Eightfold Path for the Householder:
By Jack Kornfield
Sometimes I think the translation of the word "mindfulness" is
incorrect in two ways. Right Mindfulness is a step of the Eightfold
Path and is the centerpoint of Buddhist practice. First, it's not a
good translation because "mindfulness" is kind of an insipid
word. "Be mindful" -- what does that mean? It doesn't have
the kind of inspiring quality of spaciousness, courage, or living fully.
Perhaps if you pronounced it differently and said, mindfulness, that
would be a better understanding of the word and its power. But a more
fundamental difficulty in even talking about mindfulness, whatever
that means for us, is that the mind and the heart are the same word
in Sanskrit or Pali. So perhaps a better word would be "heartfulness" --
live in a heartful way. Forget about this mind stuff all together.
You could do without a lot of it, if you haven't noticed.
The Buddha very often said that mindfulness was the heart or the
essence of his practice -- to be heedful or aware -- that was the road
to liberation and to the deathless, to freedom from even birth and
death; that is, freedom from being caught in the cyclic nature of things,
stepping outside the cycle of things.
What does "mindfulness" mean to us sitting here as a group.
We sat for an hour this evening or a little bit less, but for those
of you who have attended regularly, we've been sitting here for a year
doing something supposedly related to paying attention and being mindful.
What does it mean? What are the qualities of it, what are we doing
here? We sit, we pay attention to the breath, or our body sensations,
or the sounds, or the people walking by, or the various thoughts and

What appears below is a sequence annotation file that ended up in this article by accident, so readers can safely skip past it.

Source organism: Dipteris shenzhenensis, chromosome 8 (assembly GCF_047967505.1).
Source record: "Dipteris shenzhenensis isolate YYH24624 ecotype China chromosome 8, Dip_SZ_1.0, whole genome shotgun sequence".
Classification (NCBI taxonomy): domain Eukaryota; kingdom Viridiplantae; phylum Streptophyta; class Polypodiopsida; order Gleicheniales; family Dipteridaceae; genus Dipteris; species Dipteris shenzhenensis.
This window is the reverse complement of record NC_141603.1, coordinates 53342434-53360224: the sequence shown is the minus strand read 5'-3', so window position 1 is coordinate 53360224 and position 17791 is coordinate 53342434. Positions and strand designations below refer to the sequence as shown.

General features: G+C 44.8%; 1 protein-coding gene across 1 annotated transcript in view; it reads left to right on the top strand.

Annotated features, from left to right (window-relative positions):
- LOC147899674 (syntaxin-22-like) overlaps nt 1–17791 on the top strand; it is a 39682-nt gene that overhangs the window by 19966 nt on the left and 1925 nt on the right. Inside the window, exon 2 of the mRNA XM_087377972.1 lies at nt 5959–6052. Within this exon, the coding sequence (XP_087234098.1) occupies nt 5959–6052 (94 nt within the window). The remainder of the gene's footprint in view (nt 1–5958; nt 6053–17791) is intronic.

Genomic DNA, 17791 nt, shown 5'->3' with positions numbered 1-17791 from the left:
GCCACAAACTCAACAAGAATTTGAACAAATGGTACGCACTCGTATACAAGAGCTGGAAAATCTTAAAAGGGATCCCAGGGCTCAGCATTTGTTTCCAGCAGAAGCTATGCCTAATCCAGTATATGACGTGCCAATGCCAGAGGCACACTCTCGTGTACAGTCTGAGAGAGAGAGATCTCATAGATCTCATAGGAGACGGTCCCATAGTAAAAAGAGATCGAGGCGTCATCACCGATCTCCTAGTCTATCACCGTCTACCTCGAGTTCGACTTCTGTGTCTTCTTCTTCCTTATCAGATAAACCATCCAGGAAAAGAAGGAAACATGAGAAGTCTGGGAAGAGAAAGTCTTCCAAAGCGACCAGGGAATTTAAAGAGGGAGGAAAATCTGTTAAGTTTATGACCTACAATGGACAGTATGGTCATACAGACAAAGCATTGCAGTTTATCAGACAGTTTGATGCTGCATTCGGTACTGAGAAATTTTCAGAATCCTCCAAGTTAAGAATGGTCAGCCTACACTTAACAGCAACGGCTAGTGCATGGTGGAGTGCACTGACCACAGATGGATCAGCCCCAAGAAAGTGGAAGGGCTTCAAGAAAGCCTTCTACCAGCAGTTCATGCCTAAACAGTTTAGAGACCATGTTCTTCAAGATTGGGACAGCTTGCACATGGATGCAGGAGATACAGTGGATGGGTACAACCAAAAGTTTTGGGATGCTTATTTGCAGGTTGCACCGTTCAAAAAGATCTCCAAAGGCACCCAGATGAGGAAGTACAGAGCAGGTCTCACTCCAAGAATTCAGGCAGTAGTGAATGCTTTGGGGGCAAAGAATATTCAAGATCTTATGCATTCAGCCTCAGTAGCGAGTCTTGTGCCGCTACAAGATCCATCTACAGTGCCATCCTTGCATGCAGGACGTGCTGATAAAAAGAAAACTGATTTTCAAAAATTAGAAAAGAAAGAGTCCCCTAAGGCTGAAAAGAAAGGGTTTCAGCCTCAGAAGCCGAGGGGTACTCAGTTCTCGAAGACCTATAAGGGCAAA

images in our mind.
To be mindful first means simply to come into the present -- to listen
with our senses, with our heart, with our physical body, with our ears,
with our eyes, to what is actually here in the present; the body, the
heart and the mind. It's that thing I've spoken of many times before,
the sign from the casino in Las Vegas, "You must be present to
win." In Las Vegas, in therapy, in meditation, it's all the same
thing. In order to awaken or to use our life in a skillful way, the
first task is to get here, to start to live in the present moment,
which means not living so much in our fantasies, in the future, not
living so much in the past, in our images and memories, and reliving
things that are gone already.
The first is learning to be present, which itself is a very wonderful
thing, because"here" and "now" and "in the
present" are the only places that we can appreciate life to begin
with. Otherwise, it's kind of second-hand, what happened a few years
ago -- that's a nice memory -- or what we fantasize about. Where can
you really appreciate this life we're given? Only in the present.
Also, there is something else which interests a lot of people and
can only be found in the present, and that is love. If you want to
love a person or you want to be loved -- some of you perhaps know anyway,
right? -- where does love take place? Or "when" is a better
question. Again, it's a nice memory, "Gee, I was in love once
or twice" -- or more in some of your cases. It was very nice.
It evokes a nice thing to remember it. Or it's in the future, "Oh,
if only I could meet that right wonderful person," or "this
person that I live with," or "this family," or whatever, "if
they would change so they would become right, then I could fall in
love all over again with them or be happy with them." The only
place that you can really love a person or be loved is in the present.
No other possibility for it. All the rest is fantasy.
Also in the present comes the possibility of touching our intuition,
of creativity, of clarity; all kinds of things. So the first aspect
of awareness is simply learning in some way to live more fully here
in our present reality. If you learn nothing else from meditation practice
than that, you get your money's worth -- especially since there's no